(Rav Yehudah): Both an Ailonis and a widow (to a Kohen Gadol) are sometimes married, sometimes not.
She has a Kesuvah only if he knew her status.
Question #1 (against Rav Huna - Beraisa #1): If he married her with this Chazakah (she told him that she is a widow), and she was found to be so, she has a Kesuvah.
Inference: If he married her Stam, she has no Kesuvah!
Answer: No, we infer that if he married her with the Chazakah that she is not a widow, and she was found to be a widow, she has no Kesuvah.
Question: You hold that if he married her Stam, she has a Kesuvah;
If so, why does it say 'if he married her with this Chazakah, and it was found to be true, she has a Kesuvah'? Rather it should say that if he married her Stam she has a Kesuvah, and we would know all the more so if she had told him!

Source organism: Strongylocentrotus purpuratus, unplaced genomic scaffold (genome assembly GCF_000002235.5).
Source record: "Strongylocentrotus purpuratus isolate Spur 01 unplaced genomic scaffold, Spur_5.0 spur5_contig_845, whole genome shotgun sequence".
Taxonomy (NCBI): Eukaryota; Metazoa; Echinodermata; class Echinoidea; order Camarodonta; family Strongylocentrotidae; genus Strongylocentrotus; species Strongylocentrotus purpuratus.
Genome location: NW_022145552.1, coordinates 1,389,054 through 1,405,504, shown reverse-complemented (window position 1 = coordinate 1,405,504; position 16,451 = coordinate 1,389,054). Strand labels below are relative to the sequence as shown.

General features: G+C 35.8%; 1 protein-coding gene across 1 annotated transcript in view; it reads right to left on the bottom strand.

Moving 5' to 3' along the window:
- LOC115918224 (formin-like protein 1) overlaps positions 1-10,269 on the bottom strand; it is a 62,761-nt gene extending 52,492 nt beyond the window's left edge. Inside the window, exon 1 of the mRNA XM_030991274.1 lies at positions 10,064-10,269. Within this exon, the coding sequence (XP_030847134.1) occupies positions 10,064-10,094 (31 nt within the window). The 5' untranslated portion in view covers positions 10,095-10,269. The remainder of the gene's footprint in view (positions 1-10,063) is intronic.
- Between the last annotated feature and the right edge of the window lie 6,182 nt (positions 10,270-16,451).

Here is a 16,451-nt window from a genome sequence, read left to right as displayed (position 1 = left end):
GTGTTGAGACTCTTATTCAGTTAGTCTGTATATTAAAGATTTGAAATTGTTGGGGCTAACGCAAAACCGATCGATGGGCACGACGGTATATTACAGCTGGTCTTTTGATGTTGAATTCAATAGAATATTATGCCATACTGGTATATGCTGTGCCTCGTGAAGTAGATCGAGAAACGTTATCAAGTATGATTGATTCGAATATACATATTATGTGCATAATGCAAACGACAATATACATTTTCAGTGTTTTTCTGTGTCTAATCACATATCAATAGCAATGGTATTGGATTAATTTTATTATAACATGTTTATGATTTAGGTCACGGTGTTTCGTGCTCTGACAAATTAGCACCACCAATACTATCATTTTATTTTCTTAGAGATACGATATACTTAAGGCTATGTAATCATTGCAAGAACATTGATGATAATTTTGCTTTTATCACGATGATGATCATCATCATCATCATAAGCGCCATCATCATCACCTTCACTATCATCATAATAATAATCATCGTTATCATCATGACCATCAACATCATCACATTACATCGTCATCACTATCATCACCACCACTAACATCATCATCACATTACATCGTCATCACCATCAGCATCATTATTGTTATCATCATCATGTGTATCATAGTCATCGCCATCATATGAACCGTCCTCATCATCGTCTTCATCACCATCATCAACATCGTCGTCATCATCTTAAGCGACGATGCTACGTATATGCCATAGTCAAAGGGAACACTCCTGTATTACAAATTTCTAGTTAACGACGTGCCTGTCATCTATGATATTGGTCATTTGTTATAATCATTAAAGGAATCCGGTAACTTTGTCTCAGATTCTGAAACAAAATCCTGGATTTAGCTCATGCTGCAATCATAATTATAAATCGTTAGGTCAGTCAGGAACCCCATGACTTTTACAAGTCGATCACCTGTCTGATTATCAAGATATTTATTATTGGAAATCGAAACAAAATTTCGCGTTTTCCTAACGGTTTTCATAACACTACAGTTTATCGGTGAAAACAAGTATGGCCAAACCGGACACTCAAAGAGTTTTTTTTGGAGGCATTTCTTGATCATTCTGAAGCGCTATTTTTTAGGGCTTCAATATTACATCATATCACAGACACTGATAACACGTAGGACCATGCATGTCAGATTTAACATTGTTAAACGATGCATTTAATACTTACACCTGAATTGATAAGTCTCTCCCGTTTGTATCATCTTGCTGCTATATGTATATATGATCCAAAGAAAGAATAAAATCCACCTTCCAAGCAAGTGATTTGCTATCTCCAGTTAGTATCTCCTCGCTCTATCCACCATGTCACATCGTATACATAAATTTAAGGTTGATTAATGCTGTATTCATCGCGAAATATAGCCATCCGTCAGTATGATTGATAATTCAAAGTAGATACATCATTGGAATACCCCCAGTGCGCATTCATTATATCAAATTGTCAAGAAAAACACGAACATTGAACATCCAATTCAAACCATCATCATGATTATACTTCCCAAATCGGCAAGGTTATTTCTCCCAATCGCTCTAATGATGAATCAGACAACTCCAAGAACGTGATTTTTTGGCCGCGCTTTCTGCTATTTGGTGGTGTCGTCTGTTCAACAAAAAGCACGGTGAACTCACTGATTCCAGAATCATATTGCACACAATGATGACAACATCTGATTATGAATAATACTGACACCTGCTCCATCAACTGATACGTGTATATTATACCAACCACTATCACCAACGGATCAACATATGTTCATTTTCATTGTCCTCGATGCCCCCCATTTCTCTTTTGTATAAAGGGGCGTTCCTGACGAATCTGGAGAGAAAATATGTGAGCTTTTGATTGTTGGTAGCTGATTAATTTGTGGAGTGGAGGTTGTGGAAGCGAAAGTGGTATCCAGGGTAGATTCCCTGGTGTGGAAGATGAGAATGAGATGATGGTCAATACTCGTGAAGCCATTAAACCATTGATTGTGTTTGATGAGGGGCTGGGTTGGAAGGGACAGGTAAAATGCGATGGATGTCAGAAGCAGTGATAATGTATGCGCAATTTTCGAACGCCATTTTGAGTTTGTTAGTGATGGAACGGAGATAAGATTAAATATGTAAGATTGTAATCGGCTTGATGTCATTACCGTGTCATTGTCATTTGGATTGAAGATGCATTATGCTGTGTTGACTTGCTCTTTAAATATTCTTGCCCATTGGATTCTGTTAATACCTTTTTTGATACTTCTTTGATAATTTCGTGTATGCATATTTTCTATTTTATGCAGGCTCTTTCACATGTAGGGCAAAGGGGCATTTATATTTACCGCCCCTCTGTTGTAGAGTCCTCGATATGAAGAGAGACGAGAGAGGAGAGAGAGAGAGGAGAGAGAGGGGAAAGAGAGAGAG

Question #2 (against Rav Huna - Beraisa #2): If he married her knowing (that she is a widow), and she was found to be so, she has a Kesuvah. If he married her Stam (and she was found to be a widow), she has no Kesuvah.
Rav Huna is refuted.
The Mishnah caused Rav Huna to err.
Regarding an Ailonis the Mishnah distinguishes whether or not he knew her status. It did not distinguish regarding a widow. Rav Huna inferred that a widow has a Kesuvah in either case.
This is wrong. The Mishnah teaches that a widow has a Kesuvah, i.e. in the same case as an Ailonis (when he knew her status when he married her).
ONE WHO AGREES TO FEED HIS WIFE'S DAUGHTER
(Mishnah): If Levi married Leah and agreed to feed her daughter Dinah for five years, he must feed her for five years. If Leah married David (after Levi divorced her) and made the same arrangement with the new husband, Levi must still feed Dinah.